Aug 11, 2011
A new exposé on Haiti reveals how the United States led a vast international campaign to prevent former Haitian President Jean-Bertrand Aristide from returning to his country while he was exiled in South Africa. It's part of a series of reports that draw from almost 2,000 US diplomatic cables on Haiti released by WikiLeaks. The series is a partnership between The Nation magazine and the Haitian weekly newspaper, Haïti Liberté. Democracy Now! interviews one of the authors of these reports, Haiti Liberté editor Kim Ives. His latest article for the Nation.com is called, "WikiLeaks Haiti: The Aristide Files."
The cables cover an almost seven-year period, from April 2003 to February 2010, just after the earthquake that devastated the capital of Port-au-Prince and surrounding cities. The cables show that high-level U.S. and U.N. officials coordinated a politically motivated prosecution of Aristide to prevent him from "gaining more traction with the Haitian population and returning to Haiti." They reveal how U.S. officials and their diplomatic counterparts from France, Canada, the United Nations and the Vatican tried to vilify and ostracize the popular Haitian political leader. These officials allegedly poured tens of millions of dollars into unsuccessful efforts to paint Aristide as a drug trafficker, human rights violator, and heretical practitioner of Voodoo. Another recent exposé based on the cables details how Haiti's unelected de facto authorities worked alongside foreign officials to integrate at least 400 ex-army paramilitaries into the country's police force throughout 2004 and 2005. According to the report, hundreds of police considered loyal to Aristide's deposed government were purged. Some were jailed and a few were killed. The Wikileak cables reveal just how closely Washington and the United Nations oversaw the formation of Haiti's new police force and signed off on the integration of paramilitaries who had previously targeted Haiti's working classes and democratically elected governments.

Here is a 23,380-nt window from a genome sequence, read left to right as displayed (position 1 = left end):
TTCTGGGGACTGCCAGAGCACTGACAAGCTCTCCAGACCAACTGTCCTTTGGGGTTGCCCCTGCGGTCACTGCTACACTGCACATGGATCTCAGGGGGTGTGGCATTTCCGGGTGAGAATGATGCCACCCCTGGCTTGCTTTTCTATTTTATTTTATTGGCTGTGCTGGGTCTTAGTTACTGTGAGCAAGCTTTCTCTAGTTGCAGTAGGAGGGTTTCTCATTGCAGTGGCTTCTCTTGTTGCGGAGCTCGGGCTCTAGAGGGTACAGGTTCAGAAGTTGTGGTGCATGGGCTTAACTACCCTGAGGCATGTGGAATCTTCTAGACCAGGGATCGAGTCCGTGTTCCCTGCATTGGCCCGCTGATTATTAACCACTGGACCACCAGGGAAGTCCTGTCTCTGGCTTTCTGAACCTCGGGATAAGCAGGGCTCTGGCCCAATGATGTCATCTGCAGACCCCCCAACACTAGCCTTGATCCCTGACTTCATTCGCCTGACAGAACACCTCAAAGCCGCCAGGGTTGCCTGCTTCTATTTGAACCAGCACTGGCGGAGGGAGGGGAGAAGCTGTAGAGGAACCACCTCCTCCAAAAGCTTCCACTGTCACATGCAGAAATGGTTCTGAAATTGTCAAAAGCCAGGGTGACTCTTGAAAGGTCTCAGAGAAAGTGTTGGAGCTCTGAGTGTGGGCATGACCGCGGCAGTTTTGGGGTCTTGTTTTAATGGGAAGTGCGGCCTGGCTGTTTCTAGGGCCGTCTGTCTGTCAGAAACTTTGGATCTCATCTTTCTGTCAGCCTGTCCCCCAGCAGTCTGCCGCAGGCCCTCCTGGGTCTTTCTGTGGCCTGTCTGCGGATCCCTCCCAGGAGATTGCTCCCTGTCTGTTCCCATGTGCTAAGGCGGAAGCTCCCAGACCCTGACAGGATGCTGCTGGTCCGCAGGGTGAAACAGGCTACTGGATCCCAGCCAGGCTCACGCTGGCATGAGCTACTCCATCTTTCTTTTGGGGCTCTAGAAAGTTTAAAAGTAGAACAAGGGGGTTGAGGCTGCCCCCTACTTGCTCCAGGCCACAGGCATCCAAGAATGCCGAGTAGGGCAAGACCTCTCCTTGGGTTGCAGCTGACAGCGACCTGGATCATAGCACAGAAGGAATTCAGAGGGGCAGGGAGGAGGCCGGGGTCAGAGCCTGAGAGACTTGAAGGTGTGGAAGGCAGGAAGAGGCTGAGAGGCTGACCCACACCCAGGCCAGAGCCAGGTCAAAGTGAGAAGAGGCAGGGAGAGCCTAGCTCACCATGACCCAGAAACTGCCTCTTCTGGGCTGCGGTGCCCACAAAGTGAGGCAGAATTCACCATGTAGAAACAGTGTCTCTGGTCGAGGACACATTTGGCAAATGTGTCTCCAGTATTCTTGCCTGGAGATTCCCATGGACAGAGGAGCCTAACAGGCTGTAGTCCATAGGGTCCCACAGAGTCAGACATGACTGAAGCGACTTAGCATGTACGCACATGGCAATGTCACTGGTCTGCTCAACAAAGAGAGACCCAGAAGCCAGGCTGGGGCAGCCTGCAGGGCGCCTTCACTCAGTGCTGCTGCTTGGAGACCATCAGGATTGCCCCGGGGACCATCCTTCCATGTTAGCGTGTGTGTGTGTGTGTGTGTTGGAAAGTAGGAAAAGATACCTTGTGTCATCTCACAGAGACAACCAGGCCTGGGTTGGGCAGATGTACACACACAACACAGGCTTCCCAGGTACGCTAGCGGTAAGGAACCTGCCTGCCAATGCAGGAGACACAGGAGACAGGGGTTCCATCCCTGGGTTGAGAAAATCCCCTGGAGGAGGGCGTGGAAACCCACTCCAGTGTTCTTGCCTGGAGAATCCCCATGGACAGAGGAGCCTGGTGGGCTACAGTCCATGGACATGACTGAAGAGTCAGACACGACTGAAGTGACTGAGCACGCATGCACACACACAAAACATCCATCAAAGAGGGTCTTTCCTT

For the complete transcript, to download the podcast, or for Democracy Now!'s special report on the return of Aristide to Haiti, visit DemocracyNow.org
"For a year and a half following the ouster of Haiti’s elected government on Feb. 29, 2004, UN, OAS, and U.S. officials, in conjunction with post-coup Haitian authorities, vetted the country’s police force – officer by officer – integrating paramilitaries with the goal of both strengthening the force and providing an alternative “career path” for paramilitaries.
Hundreds of police considered loyal to President Jean-Bertrand Aristide's deposed government were purged. Some were jailed and a few killed, according to numerous sources interviewed."notes and analyses: "WikiLeaks Reveal: U.S. and UN Officials Oversaw Integration of Ex-Army Paramilitary" | by Jeb Sprague
"The cables show that high-level US and UN officials even discussed a politically motivated prosecution of Aristide to prevent him from “gaining more traction with the Haitian population and returning to Haiti.”
The secret cables, made available to the Haitian weekly newspaper Haïti Liberté by WikiLeaks, show how the political defeat of Aristide and his Lavalas movement has been the central pillar of US policy toward the Caribbean nation over the last two US administrations, even though—or perhaps because—US officials understood that he was the most popular political figure in Haiti."The Nation - "WikiLeaks Haiti: The Aristide Files" | by Kim Ives and Ansel Herz